Tom Clancy’s Ghost Recon: Wildlands review (PC)

Even though Tom Clancy is no longer with us, the videogame series that are inspired by his works are going as strong as ever. We’re looking at Tom Clancy’s Ghost Recon: Wildlands for the PC, which reinvents cooperative shooting in an open world context.

Between the likes of Rainbow Six Siege, The Division, Steep and For Honor, Ubisoft is clearly following a path that demonstrates a belief in a fusion of traditional single player experiences and the MMO genre. I personally thought that The Division did the best job so far at achieving this goal, but Ghost Recon: Wildlands offers up a similar claim: play solo, or with a team of up to four operatives. Where The Division carefully walks the balance between single and multiplayer, I’d say Wildlands gravitates heavily towards a title that’s best enjoyed with a few human teammates – especially in the long run.

Wildlands takes place in a huge open area that takes the real world country of Bolivia as its source of inspiration and then fictionalizes it with its use of landscapes and protagonists. Leaning more on gameplay than story, the setup is hardly a subtle one. Wildlands’ Bolivia is a war torn country with four major ‘factions’. The Santa Blanca cartel controls the region with their lucrative cocaine trade, while the CIA-backed rebel forces oppose them and try to diminish their power and break up their business.

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The armed forces (UNIDAD) are more or less in the cartel’s back pocket, and will not oppose them unless provoked. The fourth ‘faction’ are Bolivia’s civilians, who are caught up in the middle of all this – and then of course there are your Ghosts, who have to navigate this proverbial minefield by protecting the rebels and civilians and attacking both the cartels and the army forces while doing so. The dynamics that are in play between these various factions make for interesting mission setups you can tackle, and help in creating a gameplay experience that is diverse.

Upgrading your characters is done through a combination of experience points gained and items collected. The items required for a particular upgrade are specific, so you can’t randomly tackle missions and expect to get what you need. It’s a system that works well in making you choose focus areas, although critics might argue that it echoes some of Ubisoft’s other open world games a little too much.

Although Wildlands is best enjoyed in multiplayer mode – or at least is more engaging and rewarding that way – it is also perfectly playable for single players. Playing solo, you will be aided by three AI-controlled teammates who are quite competent – in some cases even more so than a lot of human players. The biggest example of that is probably their marksmanship when it comes to taking long range shots, as they never seem to miss. This is particularly useful when using Wildlands’ “sync-shots”, which allow you to tag up to three enemies after which your first shot is the “go” sign for your teammates to take out the others.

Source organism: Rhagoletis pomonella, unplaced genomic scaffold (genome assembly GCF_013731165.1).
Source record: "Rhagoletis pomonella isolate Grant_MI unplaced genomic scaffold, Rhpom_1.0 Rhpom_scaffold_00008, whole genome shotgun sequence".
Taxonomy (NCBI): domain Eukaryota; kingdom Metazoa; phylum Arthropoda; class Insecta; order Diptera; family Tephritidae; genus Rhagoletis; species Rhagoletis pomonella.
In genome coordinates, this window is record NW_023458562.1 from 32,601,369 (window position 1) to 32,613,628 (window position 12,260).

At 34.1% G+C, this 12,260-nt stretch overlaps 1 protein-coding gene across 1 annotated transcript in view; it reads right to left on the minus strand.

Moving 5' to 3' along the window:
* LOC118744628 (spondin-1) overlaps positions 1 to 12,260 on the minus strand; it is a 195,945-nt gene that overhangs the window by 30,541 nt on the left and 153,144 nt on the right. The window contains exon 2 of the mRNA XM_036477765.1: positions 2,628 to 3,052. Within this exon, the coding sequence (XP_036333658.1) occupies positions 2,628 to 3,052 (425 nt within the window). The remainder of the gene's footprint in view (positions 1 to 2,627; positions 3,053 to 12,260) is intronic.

Playing solo does drastically change the dynamic of the game though, as it puts you in control instead of forcing you to cooperate – which is where the real heart of Wildlands lies. Nothing beats the sensation of seeing a plan come together for a team working in unison, especially when they’re trying out a new tactic for the first time. Sniping every enemy in sight is great, but forcing cartel members to move in a direction where another teammate has just set up a trap for them is incredible stuff that makes you want to virtually high five your teammates – that doesn’t quite happen when playing with an AI squad.

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Online connectivity for Wildlands is of course crucial, and during our playtime the servers performed well. Since most of this was pre-release, matchmaking was a bit hit and miss – but as the floodgates opened on release day this was quickly remedied by a community eager to play and explore. Playing with one or two players, it’s easy to find like-minded players and figure out new tactics together. As groups of four start to find each other and play together on a more regular basis this might get harder, but for now the experience has been a very positive one even though we didn’t start out with a team of four of our own.

In the long run, it’ll be interesting to see how the community develops. Players upgrade on an individual basis despite working in groups, so in the long run you’ll see some pretty big differences in skills and attributes between players. This might see experienced players taking the lead when playing with relative newcomers, or it might create a rift between them. In that sense it helps to boost your stats and skills a little with the single player experience if you’re jumping in a little later, but in these first few days it’s a relatively level playing field.

Ghost Recon: Wildlands is also a gorgeous game to look at, though some optimizations will be needed in the next few weeks and months. New Nvidia/AMD drivers will probably help, as will game updates, but a bit of stutter was often present in the most densely populated scenes when we had the game’s details all set to high.

Despite the ‘single player meets multiplayer’ nature that Ubisoft has now employed in many of its games, Tom Clancy’s Ghost Recon: Wildlands is an experience unlike any of Ubisoft’s other titles. It’s a tactical shooter that successfully blends an enormous open world environment with accessible yet deep and rewarding cooperative play. It’s a bit of a departure from previous Ghost Recon titles, but it pays off.

Score: 8.6/10

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